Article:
Self-written, self-recorded, self-produced (aka shitty) “album.” Enjoy, y’all. And my friend, Tyler, has ALREADY remixed a song of mine, which you can listen to here, which also means I’m famous already.
Carole King started playing in the coffee shop in which I spent my afternoon yesterday. It was her Greatest Hits album, and I knew all the words, and almost the order of the songs, because my mother is a big Carole King fan. I have vivid memories of our copper brown Honda minivan, smelling faintly of rotting tomatoes that had once been left under a seat for too long, cluttered and crowded because of how much space it gave us to fill.
I didn’t sleep easy as a child; I still don’t. I worry a lot, seemingly only at night, right before I close my eyes and lose consciousness for eight hours. I would think about tests on which I had done poorly and not told my parents, future tests for which I hadn’t prepared as much as I should. I think, though I’m certain I never confessed this, that I worried about everything—life, death, love, family—in those first hours of bedtime, and I’d often end up crying pathetically, hoping one of my parents would hear me and come into my room and ask me what was wrong, so I could say, “I can’t sleep.”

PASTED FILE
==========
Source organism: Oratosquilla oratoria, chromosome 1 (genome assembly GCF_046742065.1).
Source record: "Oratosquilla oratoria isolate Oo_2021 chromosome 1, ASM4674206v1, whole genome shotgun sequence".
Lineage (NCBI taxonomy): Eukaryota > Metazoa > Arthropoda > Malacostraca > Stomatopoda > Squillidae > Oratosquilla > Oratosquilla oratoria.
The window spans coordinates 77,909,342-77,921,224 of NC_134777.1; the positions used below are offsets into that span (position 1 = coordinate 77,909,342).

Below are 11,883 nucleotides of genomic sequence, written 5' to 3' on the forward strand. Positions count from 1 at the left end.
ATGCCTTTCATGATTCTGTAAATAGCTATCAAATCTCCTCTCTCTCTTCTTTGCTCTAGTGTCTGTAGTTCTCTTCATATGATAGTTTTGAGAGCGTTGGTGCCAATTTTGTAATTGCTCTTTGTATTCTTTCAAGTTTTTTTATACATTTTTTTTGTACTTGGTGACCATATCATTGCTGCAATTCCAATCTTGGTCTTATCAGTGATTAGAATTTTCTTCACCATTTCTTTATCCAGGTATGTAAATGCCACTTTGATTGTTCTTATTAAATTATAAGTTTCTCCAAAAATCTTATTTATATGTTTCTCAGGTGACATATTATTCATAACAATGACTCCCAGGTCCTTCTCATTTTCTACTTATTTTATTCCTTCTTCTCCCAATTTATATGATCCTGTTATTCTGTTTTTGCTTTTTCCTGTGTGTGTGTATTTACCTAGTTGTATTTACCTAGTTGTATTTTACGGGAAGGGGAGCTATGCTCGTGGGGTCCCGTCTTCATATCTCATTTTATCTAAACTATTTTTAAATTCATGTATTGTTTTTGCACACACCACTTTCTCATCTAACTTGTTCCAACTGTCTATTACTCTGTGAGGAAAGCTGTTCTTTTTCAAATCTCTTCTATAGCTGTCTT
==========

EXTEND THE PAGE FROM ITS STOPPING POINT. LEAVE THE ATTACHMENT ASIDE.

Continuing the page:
I think it’s true that, if we’re raised in a traditionally structured family, with traditionally structured gender ideas at the base of our parents’ existences and their parents’ existences, then our mothers (especially for women) become our idea of beauty, even if that idea should later be shattered. Nothing seems more gorgeous to me, more loving, more feminine, than the hazy memory I have of my mother, short-haired, curvy-figured woman that she has always been to me, in pajamas or oversized t-shirts, make-up free, singing softly “Get Here If You Can” in her not-quite-beautiful singing voice.